Sunday, September 22, 2019

Say Yes to Romance by @JoanReeves #RomanceGems

Pop-up Giveaway Today!

Have you noticed that some people like to judge a person based on reading choice?

When this first happened to me many years ago, I was taken aback when someone asked me when I was going to write a "real" romance.

I'd thought this mindset had changed, but you still hear the romance genre denigrated on movies and television and in real life too.

I really thought that was all in the past, but it happened again.

Someone asked what I "do." I replied that I was a writer. Of course the next question was what did I write. My answer—romance—was met with a choked laugh and, "Oh, I don't read those kinds of books."

Too many people think those who read romance are lacking in intelligence, maturity, and question our grasp on reality. As to what they think of those who write romance, well, it's not much better. They say we write formula books that anyone can write.

Back in the "cocky gate" trademark uproar earlier this year, the judge who rendered the decision that the woman who had successfully filed for protected trademark of the word "cocky" didn't have the right to sue anyone who used that word in a written work because, I'll paraphrase here, he hadn't read those kind of books but was certain they were written in the romance genre which was simplistic and formulaic, blah blah blah.

I don't know how many times I've been told or read from critics that we write about unrealistic people in unrealistic situations—as if writing about a man and woman seeking love in a committed relationship was something that happens only in an alternate reality, which would make it more suitable to science fiction perhaps.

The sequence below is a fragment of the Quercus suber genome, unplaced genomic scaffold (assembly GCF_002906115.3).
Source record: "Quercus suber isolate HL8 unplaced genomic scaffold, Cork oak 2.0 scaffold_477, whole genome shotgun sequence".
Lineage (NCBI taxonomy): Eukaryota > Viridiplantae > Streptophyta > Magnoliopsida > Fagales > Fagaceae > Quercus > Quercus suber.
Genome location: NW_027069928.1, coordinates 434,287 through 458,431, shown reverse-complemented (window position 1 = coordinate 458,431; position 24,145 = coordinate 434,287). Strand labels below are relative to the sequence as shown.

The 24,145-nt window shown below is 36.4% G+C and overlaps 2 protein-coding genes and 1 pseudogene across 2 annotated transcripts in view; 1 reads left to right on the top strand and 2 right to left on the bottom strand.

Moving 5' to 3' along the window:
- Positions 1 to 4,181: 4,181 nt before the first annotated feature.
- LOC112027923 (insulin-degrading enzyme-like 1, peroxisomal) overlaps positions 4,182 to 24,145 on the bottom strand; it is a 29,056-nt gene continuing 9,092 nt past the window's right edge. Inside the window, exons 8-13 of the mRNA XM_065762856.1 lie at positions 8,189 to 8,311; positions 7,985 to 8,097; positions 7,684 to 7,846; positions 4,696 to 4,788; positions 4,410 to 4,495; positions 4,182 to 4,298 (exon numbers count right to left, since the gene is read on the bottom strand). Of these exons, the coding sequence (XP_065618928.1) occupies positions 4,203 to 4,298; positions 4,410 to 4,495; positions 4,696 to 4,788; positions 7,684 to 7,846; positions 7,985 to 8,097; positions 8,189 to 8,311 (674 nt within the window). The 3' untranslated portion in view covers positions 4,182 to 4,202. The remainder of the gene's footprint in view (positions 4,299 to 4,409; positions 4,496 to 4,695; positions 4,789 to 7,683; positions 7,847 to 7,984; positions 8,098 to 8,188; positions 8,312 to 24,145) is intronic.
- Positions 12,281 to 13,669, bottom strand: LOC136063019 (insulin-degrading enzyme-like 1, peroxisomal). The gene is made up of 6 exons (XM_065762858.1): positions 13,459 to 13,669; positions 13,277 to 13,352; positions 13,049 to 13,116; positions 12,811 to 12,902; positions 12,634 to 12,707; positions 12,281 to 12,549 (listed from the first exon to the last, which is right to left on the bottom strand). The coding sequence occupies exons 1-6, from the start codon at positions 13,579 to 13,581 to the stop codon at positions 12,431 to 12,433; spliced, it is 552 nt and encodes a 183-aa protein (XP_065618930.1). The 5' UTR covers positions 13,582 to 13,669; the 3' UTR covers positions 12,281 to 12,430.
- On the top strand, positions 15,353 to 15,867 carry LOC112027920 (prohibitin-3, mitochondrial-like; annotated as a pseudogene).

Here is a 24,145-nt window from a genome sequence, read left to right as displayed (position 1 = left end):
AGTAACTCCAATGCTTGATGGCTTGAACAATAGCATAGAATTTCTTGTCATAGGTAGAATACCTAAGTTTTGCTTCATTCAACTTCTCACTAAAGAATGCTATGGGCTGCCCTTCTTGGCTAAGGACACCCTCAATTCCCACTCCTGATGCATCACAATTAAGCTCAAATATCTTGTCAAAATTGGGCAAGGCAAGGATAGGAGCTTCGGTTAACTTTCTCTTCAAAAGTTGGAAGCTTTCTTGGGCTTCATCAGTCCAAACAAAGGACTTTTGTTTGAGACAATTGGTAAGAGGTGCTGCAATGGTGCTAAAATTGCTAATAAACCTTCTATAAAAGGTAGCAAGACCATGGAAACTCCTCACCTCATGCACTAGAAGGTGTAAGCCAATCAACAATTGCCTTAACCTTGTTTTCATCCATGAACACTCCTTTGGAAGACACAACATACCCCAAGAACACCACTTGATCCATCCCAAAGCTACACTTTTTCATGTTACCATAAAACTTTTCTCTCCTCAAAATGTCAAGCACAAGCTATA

If these naysayers were correct, there would be no long-term happy marriages. I have one of those, and know many other women who do also. Just about all my friends—especially those who write—have that kind of relationship too.

Ever Loved?

Anyone with an ounce of intelligence know that love is worth having, and it can still be found in this crazy world.

We know it's not easy. We know it requires work and commitment, and we are willing to make that investment in a relationship.

We like to read romance, not because it's fantasy, but because we believe in the power of love, and in a book—particularly a romance novel—we know that wrongs will be righted, good will prevail over evil, love will prevail against all odds. We like that optimism and want to find it in real life even though we know good doesn't always win because we are smart and in touch with reality.

We who read and write romance are not hopeless romantics but hopeful romantics. Always hopeful that love will prevail in this crazy, war-wracked world of ours where there's so much hate that fills the headlines.

I feel sorry for anyone who reads only "real" books—usually meaning a sad, dramatic tome with a depressing ending. I read widely in every genre, but romance offers something most stories don't. Hope. Optimism.

I love what Sandra Cisneros said in an article about what literary lions read: "I never feel guilty about reading any kind of book. Books are medicine, each one a specific prescription for whatever ails us."

Bottom Line

Never be ashamed of your reading taste. Love is empowering.

At the end of life, love is the only thing that remains.